With a lifelong passion for electronics, when 2015 winner Sanham began his six-month placement at Enstone he continued in that field of work within the electronics department. After an initial project to help the team improve wheelspin measurements, he began work on electrical upgrades to their pitlane garage at races and is now on a full-time contract as an electronics engineer.
"I'm so grateful for the opportunity that the INFINITI Engineering Academy has offered," he says. "It's enabled me to achieve a lifetime's ambition to work in Formula 1 and by focusing in electronics, it truly is my dream job."
French engineer Damien Turlay won the IEA European region finals last summer and began his work placement at the Renault Sport Formula One Team in November. Over the last six weeks he has been working in the Design Office which has been creating the new car.
"I've been working on a small fairing that connects the wishbone with the top of the chassis," says Turlay. "This is a very complex part because the wishbone is designed to sustain mechanical loads, but also direct airflow directly to the bargeboards, so the work I've been doing is very detailed and precise.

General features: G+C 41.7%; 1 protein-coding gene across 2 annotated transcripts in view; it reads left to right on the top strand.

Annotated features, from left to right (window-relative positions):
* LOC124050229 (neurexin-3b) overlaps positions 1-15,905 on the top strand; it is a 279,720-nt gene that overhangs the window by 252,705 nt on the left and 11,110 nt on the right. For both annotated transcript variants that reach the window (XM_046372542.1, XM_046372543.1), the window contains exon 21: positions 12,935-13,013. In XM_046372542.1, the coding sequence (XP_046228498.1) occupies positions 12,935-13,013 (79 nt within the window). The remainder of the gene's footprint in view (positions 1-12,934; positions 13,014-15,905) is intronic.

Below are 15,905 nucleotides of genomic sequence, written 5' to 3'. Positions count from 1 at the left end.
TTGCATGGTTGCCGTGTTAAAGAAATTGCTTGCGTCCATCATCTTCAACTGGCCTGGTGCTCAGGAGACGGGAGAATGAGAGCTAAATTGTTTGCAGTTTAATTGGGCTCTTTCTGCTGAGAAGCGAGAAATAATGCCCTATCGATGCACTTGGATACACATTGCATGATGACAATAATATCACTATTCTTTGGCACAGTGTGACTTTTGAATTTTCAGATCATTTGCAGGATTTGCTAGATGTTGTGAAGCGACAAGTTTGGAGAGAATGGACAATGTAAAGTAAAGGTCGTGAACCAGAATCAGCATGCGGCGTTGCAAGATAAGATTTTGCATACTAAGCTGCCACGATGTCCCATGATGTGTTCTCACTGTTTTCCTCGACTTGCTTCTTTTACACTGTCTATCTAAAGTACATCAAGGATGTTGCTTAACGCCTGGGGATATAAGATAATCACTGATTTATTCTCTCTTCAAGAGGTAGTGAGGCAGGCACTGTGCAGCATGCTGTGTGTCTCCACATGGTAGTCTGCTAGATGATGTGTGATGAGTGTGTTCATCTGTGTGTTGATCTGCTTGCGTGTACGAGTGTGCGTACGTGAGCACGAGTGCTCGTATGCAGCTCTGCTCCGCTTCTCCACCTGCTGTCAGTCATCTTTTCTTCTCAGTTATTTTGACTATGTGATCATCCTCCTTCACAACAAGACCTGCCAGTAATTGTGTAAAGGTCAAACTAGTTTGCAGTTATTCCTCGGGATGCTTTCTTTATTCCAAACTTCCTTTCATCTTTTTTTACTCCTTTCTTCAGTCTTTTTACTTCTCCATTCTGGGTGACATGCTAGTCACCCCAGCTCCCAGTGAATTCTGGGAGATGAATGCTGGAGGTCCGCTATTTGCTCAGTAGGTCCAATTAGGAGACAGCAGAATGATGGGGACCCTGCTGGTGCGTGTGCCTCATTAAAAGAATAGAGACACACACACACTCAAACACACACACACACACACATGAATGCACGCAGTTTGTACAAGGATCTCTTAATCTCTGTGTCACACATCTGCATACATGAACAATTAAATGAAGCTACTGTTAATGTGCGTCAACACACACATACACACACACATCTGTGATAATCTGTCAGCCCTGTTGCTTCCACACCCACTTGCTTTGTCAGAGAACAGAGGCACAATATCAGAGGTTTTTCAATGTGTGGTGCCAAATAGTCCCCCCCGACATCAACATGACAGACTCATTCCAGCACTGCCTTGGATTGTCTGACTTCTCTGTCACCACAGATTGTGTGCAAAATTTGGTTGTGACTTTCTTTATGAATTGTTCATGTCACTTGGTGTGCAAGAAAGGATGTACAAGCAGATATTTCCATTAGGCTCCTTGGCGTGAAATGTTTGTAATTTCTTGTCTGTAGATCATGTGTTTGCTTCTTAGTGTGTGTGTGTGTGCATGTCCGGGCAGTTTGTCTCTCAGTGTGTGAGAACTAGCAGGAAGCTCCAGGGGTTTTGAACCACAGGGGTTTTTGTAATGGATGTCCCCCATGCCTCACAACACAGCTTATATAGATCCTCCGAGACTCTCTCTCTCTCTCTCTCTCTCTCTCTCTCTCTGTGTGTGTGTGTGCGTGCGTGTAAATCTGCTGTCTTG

"It will be very exciting to see the new car with the knowledge there is a part that I have directly worked on. It's made me appreciate how everyone has their own responsibilities and by working in a team we all work together for the same goal. That's really motivating."
Turlay's passion for Formula 1 started in the mid-2000s when the Enstone-based team were winning world championships with Fernando Alonso. He has been hooked on the sport ever since and from those early days set his sights on working in Formula 1.
"When I was young I wanted to be an F1 driver, but I had no connection to the industry, or any money, so it was an impossible dream," says Turlay. "But at school I was interested in maths and science, so I thought then if I can't drive an F1 car - I'm going to build one.
"The INFINITI Engineering Academy was such a great opportunity for me and I would say it's almost a short cut to your dream job. It was on my mind for years: how do I get into Formula 1? I was planning to work as an engineer in Formula Renault, then F3, F2 and then maybe one day F1. But by applying for the IEA and winning, it's given me the chance to work there now and I'm so grateful for that.
"Being at Enstone is the fulfilment of a lifetime's ambition," adds Turlay. "When I come into work and see the RS.17 in the race bays and then bump into Carlos Sainz in the cafeteria - I just have to pinch myself!"